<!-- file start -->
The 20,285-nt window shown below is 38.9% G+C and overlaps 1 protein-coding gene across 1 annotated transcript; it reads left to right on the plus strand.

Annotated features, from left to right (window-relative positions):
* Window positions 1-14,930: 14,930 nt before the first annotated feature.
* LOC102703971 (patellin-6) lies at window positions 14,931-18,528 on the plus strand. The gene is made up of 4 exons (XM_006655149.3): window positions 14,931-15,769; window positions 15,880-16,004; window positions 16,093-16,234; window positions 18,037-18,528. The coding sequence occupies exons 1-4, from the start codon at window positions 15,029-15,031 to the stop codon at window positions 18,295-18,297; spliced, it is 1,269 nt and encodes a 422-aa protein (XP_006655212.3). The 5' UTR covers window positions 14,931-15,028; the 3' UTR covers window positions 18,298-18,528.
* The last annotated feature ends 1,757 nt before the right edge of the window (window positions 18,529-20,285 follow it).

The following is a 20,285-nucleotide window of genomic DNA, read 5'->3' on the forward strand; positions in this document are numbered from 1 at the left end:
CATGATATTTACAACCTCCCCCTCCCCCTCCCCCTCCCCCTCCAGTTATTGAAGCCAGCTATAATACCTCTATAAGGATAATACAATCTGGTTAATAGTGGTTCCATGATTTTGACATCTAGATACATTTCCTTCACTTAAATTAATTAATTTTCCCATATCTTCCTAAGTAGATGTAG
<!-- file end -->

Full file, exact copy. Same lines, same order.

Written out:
The 20,285-nt window shown below is 38.9% G+C and overlaps 1 protein-coding gene across 1 annotated transcript; it reads left to right on the plus strand.

Annotated features, from left to right (window-relative positions):
* Window positions 1-14,930: 14,930 nt before the first annotated feature.
* LOC102703971 (patellin-6) lies at window positions 14,931-18,528 on the plus strand. The gene is made up of 4 exons (XM_006655149.3): window positions 14,931-15,769; window positions 15,880-16,004; window positions 16,093-16,234; window positions 18,037-18,528. The coding sequence occupies exons 1-4, from the start codon at window positions 15,029-15,031 to the stop codon at window positions 18,295-18,297; spliced, it is 1,269 nt and encodes a 422-aa protein (XP_006655212.3). The 5' UTR covers window positions 14,931-15,028; the 3' UTR covers window positions 18,298-18,528.
* The last annotated feature ends 1,757 nt before the right edge of the window (window positions 18,529-20,285 follow it).

The following is a 20,285-nucleotide window of genomic DNA, read 5'->3' on the forward strand; positions in this document are numbered from 1 at the left end:
CATGATATTTACAACCTCCCCCTCCCCCTCCCCCTCCCCCTCCAGTTATTGAAGCCAGCTATAATACCTCTATAAGGATAATACAATCTGGTTAATAGTGGTTCCATGATTTTGACATCTAGATACATTTCCTTCACTTAAATTAATTAATTTTCCCATATCTTCCTAAGTAGATGTAG